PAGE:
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How do I set permissions/ownership on my external USB hard drive in Windows 7 in such a way that I have write access to it at any Windows 7 machine?

Current situation is quite strange to me - the directories are owned by HOSTNAME\Administrators, I am user TOMAS, I am within this group (I am an administrator), but I cannot write to the disk. Can you please explain why?

And how to set it in such a way that I can operate from any Windows 7 machine. If I change ownership to Tomas, I will likely have an issue on different computer, where I use different user....

Maybe the best way would be to give full access to HOSTNAME\Users or to Everyone?

Output of calcs for the drive:

C:\Users\Tomas>cacls e:
E:\ Everyone:R

The Security/Owner dialogues:

enter image description here

enter image description here

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up vote 2 down vote accepted

The behaviour you see is probably due to User Account Control (UAC). Your user do not have Administrator access unless you press allow in the UAC prompt when you're doing operations that requires Administrator previleges. This includes reading/modifying files that can only be read/modified by the Administrator group. In this case, yes, granting full access to users will solve your problem.

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thanks @bill, but I don't understand well the UAC thing... I have 2 questions: 1) you say that I don't have administrator access, even if I clearly am an administrator? 2) How can I enable it? How do I run the UAC prompt? – Tomas Dec 1 '12 at 20:32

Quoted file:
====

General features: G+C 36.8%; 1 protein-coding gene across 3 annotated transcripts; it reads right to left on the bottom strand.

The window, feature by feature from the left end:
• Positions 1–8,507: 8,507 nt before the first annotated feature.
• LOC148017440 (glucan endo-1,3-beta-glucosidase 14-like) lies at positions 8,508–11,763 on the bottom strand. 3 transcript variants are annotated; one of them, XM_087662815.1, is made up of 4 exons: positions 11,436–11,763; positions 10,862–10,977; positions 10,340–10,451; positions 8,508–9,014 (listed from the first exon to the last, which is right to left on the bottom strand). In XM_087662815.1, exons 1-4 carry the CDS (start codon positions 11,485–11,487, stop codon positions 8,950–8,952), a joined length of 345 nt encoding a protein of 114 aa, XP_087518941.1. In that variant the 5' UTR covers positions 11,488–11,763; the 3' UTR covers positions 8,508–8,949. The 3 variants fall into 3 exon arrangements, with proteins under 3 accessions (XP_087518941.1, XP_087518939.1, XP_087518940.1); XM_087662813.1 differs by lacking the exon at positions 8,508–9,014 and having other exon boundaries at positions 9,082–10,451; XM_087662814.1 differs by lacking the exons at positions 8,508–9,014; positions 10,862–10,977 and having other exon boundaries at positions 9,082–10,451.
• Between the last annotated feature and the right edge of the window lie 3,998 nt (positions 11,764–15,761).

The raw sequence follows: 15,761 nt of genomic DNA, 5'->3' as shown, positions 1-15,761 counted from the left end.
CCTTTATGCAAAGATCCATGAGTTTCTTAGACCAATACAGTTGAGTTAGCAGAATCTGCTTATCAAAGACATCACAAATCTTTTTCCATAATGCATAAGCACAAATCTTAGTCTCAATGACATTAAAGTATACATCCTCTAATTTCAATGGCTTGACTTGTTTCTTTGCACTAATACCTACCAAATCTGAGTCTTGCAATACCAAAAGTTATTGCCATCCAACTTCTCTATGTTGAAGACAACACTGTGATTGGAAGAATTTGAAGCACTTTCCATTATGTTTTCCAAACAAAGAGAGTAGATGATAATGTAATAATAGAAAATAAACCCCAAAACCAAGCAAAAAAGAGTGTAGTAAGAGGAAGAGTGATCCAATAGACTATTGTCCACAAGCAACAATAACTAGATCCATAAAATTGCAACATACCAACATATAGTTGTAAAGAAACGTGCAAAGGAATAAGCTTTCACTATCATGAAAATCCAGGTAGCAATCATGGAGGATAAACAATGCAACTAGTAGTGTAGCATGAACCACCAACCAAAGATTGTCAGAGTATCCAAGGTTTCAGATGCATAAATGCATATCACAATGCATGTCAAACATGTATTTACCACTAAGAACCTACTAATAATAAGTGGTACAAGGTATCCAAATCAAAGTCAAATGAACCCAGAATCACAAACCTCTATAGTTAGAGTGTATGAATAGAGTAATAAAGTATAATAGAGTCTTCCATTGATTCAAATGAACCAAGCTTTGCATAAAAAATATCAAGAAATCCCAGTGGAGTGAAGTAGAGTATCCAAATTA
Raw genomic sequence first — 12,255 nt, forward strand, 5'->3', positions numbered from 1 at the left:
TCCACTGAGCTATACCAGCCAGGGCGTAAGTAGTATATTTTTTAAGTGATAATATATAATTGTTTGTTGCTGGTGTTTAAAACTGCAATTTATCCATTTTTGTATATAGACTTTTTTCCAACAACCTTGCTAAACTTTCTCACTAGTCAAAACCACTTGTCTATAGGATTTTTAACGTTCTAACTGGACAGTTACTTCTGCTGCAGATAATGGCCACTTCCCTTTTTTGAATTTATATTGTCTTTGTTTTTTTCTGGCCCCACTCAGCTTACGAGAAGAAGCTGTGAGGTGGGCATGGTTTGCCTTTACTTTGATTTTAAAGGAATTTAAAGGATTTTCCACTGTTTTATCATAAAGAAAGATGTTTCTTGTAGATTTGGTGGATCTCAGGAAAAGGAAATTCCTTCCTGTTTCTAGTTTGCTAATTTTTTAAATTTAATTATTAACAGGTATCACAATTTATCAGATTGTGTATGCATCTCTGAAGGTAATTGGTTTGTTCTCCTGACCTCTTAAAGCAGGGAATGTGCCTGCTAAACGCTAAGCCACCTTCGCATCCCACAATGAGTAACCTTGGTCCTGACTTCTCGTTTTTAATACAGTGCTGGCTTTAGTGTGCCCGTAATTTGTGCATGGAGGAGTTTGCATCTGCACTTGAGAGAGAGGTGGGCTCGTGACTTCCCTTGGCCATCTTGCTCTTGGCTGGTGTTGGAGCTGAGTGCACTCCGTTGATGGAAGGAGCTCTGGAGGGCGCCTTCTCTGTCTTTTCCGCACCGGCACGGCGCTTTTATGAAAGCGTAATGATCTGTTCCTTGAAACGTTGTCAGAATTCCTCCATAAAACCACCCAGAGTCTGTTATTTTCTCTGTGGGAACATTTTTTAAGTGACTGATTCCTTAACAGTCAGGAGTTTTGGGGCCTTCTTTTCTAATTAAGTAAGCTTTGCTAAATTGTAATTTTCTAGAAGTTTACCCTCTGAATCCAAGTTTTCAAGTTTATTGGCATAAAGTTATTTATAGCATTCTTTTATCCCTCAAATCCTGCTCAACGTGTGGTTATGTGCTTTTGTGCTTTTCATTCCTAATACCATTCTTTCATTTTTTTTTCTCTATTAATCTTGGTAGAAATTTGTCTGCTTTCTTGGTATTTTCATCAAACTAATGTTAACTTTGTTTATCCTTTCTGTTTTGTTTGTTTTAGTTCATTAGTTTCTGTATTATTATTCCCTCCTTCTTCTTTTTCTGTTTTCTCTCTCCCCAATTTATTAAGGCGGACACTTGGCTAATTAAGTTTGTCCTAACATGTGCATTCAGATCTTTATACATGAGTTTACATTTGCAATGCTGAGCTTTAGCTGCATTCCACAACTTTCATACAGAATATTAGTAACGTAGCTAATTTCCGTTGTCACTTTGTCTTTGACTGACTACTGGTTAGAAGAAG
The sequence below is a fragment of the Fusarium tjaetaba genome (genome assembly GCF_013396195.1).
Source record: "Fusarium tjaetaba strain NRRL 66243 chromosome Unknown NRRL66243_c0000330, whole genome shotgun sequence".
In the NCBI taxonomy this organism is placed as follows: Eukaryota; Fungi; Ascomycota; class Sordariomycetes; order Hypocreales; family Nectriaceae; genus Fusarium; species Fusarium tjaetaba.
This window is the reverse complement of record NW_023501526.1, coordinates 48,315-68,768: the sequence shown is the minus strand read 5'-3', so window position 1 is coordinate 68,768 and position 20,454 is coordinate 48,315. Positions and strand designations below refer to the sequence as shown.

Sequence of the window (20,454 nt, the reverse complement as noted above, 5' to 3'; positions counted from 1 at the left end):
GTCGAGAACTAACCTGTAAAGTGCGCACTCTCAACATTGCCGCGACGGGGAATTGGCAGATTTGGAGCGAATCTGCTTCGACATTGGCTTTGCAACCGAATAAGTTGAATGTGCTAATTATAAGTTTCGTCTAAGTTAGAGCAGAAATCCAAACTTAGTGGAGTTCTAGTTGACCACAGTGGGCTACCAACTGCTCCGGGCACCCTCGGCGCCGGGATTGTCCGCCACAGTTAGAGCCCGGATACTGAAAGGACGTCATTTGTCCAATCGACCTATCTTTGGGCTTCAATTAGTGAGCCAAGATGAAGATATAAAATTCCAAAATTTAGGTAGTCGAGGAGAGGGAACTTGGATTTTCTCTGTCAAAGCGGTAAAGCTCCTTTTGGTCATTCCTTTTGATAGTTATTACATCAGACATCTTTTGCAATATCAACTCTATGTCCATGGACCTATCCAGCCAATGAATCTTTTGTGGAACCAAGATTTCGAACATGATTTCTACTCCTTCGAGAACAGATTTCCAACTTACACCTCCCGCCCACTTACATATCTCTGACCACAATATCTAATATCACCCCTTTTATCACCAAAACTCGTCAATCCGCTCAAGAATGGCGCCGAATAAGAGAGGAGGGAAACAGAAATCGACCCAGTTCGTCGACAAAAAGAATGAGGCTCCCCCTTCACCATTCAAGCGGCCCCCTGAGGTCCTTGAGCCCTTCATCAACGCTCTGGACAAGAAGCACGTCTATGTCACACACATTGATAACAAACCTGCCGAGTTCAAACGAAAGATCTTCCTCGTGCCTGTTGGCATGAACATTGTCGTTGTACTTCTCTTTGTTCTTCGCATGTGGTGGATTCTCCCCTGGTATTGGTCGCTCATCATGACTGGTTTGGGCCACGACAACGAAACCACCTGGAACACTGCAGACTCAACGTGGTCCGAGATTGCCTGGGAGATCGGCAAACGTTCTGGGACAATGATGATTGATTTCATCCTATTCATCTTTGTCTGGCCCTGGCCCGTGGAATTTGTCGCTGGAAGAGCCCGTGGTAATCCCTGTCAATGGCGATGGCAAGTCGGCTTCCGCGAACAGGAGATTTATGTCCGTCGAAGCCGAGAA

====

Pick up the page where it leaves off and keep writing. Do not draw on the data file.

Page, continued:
and no UAC prompt pops out when I try to write to disk... I think this is unrelated to UAC... – Tomas Dec 1 '12 at 20:36
So to prevent malicious software from modifying system files/configuration, even users in the Administrator group runs programs with a access of a normal user under UAC. The program can then indicate to the system that it wants to do some operation with the full admin previlege (commonly identified with the little shield icon) and the system will show you the UAC prompt. – Dec 1 '12 at 20:36
Then could you make a screen cap of the advanced dialogue in the security tab of the properties of that drive? Alternatively run cacls drive: and post the result (in the question or in or something). – Dec 1 '12 at 20:38
I've posted the information you wanted, please see my updated post. If you need to translate the dialogues from Czech, please ask me. – Tomas Dec 1 '12 at 21:57

Normally, unless you are using Active Directory, you give full access to Everyone.

The best clue to if you are using Active Directory is if your computer is joined to a domain.

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please explain this a bit to me... I am a Windows 7 beginner. I have just default Windows 7 Home Edition installation and I am a basic user, and I don't know what Active Directory is... and if I am using it or not. – Tomas Dec 2 '12 at 0:46
If you aren't sure, then it is very unlikely that you are using Active Directory. I added a dead giveaway if you are using AD. – surfasb Dec 2 '12 at 1:01
So, if I follow your logic, I am not using AD, so I give full access to everyone. But this is a direct contradiction of my problem, that I couldn't write on the HDD. – Tomas Dec 2 '12 at 1:25

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